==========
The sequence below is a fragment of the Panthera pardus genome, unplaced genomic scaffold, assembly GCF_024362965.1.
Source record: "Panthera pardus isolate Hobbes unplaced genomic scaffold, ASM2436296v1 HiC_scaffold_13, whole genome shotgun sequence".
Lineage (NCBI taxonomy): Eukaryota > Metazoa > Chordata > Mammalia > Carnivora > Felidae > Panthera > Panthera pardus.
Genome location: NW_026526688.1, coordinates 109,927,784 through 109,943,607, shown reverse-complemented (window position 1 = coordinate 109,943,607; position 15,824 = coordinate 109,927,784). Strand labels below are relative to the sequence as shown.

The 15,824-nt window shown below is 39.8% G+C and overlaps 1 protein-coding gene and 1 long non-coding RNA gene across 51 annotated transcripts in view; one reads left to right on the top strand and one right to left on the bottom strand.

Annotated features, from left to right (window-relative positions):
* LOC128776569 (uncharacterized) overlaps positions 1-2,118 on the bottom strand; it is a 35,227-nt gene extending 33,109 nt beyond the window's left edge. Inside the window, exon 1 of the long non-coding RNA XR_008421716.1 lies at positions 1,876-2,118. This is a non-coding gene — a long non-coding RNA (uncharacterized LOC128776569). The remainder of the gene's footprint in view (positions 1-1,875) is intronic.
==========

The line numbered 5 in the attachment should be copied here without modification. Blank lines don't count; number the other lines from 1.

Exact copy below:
The 15,824-nt window shown below is 39.8% G+C and overlaps 1 protein-coding gene and 1 long non-coding RNA gene across 51 annotated transcripts in view; one reads left to right on the top strand and one right to left on the bottom strand.